Finally, Barry George has been found not guilty of murdering Jill Dando.
Seven years in jail can't have been easy for George, an epileptic man with learning difficulties who was convicted in 2001 of committing a "meticulously planned crime", an assassination-style murder, then calmly slipping away covering his tracks, on the basis of a dubious piece of forensic evidence.
That evidence was, correctly, not permitted at the second trial, where an entirely circumstantial case relying on the idea that George was a rather unorthodox fellow, and that he lived near to Jill Dando, and that on that basis he probably did it, was rejected.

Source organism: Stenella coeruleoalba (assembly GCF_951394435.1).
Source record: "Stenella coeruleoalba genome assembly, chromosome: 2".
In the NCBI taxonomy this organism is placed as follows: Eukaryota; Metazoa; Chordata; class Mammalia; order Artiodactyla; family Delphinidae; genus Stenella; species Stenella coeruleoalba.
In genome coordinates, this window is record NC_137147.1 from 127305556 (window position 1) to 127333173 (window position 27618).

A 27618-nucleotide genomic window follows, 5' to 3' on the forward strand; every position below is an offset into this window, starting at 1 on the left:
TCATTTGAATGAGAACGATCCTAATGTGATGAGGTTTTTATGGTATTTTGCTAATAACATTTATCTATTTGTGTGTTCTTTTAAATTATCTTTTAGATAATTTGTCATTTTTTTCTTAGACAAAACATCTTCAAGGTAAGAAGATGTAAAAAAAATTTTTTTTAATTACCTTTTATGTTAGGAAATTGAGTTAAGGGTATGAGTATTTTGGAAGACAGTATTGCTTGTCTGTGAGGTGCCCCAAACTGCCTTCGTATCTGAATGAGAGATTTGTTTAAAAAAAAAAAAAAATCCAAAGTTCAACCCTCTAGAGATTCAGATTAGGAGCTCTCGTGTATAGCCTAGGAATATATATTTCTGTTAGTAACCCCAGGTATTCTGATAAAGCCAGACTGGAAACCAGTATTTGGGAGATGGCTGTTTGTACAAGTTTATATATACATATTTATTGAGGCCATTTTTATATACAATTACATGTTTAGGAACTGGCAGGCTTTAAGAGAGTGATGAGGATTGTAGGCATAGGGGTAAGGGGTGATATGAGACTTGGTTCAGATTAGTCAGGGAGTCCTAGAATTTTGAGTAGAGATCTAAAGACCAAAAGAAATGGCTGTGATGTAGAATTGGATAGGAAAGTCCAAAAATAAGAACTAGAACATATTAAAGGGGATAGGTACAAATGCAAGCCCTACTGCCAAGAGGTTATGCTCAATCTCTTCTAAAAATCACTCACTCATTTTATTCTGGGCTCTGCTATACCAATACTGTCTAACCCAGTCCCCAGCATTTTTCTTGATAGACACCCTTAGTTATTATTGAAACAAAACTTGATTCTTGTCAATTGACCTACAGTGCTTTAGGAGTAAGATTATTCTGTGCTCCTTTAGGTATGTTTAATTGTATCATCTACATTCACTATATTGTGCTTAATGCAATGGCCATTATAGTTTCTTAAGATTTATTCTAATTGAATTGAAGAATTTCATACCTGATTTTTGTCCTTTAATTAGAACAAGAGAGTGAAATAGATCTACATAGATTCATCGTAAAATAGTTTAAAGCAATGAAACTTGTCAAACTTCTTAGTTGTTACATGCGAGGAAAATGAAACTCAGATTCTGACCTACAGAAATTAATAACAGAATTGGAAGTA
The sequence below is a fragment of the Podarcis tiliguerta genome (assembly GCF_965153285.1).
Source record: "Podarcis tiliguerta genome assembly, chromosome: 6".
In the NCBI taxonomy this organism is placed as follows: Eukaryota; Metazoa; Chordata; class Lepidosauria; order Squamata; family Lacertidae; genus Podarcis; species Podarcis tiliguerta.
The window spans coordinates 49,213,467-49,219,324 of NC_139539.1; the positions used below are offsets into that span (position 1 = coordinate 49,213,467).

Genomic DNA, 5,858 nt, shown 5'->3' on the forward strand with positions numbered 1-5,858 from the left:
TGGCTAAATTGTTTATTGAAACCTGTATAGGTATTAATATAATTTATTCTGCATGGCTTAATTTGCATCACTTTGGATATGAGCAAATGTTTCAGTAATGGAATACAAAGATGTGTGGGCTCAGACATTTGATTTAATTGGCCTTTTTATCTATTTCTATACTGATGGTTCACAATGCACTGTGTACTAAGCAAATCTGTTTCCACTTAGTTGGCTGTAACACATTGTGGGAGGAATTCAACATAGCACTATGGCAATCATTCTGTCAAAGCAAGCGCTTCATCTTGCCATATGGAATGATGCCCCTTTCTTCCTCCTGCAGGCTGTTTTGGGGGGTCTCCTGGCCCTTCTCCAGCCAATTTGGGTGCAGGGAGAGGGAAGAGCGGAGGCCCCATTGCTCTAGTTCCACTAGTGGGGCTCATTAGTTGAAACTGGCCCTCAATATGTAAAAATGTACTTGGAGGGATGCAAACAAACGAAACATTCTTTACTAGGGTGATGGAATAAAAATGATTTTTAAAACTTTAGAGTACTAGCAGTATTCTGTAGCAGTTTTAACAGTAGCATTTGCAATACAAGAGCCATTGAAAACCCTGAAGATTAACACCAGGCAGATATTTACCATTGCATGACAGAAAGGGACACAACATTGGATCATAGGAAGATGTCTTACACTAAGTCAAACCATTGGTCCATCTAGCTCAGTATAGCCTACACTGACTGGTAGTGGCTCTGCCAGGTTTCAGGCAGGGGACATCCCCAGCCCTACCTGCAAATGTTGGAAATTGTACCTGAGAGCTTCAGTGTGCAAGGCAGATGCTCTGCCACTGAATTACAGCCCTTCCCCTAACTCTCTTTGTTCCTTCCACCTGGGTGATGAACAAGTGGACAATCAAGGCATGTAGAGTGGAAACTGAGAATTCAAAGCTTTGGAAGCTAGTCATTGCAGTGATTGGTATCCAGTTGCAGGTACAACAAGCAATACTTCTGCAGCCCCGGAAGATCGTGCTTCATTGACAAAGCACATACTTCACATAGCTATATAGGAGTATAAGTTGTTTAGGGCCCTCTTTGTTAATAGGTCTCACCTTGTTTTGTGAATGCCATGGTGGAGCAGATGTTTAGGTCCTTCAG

And now begins the rehabilitation back into society for George, someone who was at the very fringes in the first place, someone whose unusual lifestyle, personality and behaviour meant that he was targeted as a suspect.
What does it say about us that we convicted him in the first place? Perhaps we wanted 'justice for Jill'; perhaps we were blinded by science; perhaps we judged George on his oddness rather the evidence.
Will we see a 'mea culpa' from the tabloids? Er, I wouldn't hold your breath. We saw evidence of a single photo in a single newspaper that 'linked' George to Dando; we saw a photo of George in a mask with a replica gun. We heard about his mental health problems in the most appallingly offensive terms. Who cared then that a vulnerable man had been banged up for something he didn't do? No-one. Because they all had their 35-page "Looney nutter killed our Jill" supplements ready to go.
Now what coverage will the new verdict have? Will the whispers and innuendo carry on, like it did with Colin Stagg, that George did it really? I hope not, but hope is all I have.